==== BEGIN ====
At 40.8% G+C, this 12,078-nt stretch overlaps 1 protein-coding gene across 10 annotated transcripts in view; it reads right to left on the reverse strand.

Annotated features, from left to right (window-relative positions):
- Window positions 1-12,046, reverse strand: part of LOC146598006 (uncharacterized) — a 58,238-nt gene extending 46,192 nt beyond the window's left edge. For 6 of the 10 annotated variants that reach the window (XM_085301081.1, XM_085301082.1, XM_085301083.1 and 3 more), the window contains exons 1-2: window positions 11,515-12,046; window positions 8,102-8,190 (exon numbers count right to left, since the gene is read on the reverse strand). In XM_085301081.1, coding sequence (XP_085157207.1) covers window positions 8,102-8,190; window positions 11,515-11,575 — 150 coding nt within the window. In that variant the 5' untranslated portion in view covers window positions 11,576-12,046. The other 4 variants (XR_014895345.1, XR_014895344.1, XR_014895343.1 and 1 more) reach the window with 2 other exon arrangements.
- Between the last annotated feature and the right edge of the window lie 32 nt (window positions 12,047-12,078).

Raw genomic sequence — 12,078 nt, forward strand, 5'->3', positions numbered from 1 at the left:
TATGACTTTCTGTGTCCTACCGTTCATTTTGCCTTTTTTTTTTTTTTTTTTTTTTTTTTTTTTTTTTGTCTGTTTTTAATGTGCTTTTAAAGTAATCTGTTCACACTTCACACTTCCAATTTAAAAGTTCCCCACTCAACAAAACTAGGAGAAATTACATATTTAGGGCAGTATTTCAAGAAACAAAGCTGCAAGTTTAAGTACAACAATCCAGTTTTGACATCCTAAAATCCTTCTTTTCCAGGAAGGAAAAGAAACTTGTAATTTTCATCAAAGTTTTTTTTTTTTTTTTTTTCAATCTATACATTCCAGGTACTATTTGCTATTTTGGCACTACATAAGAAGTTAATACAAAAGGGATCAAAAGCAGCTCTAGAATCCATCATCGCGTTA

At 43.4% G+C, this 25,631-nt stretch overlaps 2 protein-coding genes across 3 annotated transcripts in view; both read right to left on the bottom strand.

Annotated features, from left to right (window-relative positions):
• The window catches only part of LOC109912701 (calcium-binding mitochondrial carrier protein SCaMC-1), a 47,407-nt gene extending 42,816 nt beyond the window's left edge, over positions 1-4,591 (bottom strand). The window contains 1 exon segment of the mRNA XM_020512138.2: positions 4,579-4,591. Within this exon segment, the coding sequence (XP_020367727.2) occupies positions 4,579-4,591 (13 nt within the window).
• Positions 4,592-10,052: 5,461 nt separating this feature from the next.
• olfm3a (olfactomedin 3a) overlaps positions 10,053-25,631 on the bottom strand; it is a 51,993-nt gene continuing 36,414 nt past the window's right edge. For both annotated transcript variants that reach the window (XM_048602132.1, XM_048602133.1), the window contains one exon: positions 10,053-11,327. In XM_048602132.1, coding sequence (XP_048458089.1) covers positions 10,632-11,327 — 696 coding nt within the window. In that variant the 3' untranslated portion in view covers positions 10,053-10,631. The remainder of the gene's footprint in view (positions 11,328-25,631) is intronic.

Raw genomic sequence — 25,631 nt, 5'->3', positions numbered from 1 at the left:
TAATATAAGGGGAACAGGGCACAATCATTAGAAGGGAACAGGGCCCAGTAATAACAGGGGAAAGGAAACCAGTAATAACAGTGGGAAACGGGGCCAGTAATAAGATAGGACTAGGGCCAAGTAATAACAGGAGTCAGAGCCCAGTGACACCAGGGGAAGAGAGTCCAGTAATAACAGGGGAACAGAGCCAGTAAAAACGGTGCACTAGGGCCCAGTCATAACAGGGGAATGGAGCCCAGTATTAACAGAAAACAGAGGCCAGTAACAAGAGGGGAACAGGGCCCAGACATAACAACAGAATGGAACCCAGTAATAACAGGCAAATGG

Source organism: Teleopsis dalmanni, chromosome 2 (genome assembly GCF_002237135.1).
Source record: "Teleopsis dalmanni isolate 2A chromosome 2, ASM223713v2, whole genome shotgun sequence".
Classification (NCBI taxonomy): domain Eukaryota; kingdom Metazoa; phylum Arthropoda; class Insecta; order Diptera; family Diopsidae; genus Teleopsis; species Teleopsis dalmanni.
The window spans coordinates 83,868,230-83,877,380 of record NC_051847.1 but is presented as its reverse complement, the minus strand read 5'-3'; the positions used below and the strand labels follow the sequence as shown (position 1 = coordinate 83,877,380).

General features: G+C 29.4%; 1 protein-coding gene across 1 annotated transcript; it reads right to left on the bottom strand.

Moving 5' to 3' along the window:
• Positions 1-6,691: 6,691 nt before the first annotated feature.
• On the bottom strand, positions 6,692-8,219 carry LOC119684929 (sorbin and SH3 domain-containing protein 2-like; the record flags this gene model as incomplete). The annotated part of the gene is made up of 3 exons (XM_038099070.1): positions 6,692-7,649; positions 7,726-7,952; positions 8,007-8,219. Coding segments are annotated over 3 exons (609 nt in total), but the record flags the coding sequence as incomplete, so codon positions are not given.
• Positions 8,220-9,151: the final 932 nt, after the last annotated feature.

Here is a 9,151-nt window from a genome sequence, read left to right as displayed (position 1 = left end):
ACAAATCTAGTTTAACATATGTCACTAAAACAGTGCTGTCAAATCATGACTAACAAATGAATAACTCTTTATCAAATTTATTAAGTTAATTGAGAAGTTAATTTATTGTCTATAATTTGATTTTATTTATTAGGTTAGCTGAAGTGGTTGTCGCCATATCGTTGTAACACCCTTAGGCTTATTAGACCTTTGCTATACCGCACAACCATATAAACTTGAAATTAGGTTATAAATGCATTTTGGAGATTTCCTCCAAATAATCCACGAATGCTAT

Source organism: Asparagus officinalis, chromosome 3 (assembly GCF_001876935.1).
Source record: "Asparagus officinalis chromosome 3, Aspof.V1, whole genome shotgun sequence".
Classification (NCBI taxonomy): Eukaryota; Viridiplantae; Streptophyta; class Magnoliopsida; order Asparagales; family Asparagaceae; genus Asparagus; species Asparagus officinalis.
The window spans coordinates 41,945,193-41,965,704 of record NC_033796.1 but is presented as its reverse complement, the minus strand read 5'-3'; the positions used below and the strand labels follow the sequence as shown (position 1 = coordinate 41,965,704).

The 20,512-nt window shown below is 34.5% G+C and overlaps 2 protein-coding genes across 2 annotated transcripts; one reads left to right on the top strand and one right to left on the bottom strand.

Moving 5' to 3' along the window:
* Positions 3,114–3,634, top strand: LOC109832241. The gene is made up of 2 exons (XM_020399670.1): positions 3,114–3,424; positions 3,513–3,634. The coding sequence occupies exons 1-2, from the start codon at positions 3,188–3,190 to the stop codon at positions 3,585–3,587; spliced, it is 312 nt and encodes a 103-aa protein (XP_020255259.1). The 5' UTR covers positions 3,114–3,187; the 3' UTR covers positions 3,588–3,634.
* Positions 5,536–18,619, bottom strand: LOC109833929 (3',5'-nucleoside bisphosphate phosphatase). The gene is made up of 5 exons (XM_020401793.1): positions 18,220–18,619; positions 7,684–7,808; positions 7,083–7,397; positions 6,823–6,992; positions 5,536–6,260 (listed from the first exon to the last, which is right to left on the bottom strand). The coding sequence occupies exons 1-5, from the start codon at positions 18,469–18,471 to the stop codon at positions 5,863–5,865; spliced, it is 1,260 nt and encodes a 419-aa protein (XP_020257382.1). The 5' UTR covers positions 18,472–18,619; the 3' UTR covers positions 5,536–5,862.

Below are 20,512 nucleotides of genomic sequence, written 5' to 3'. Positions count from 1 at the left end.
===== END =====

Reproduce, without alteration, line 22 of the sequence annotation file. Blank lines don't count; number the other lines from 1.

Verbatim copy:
• Positions 8,220-9,151: the final 932 nt, after the last annotated feature.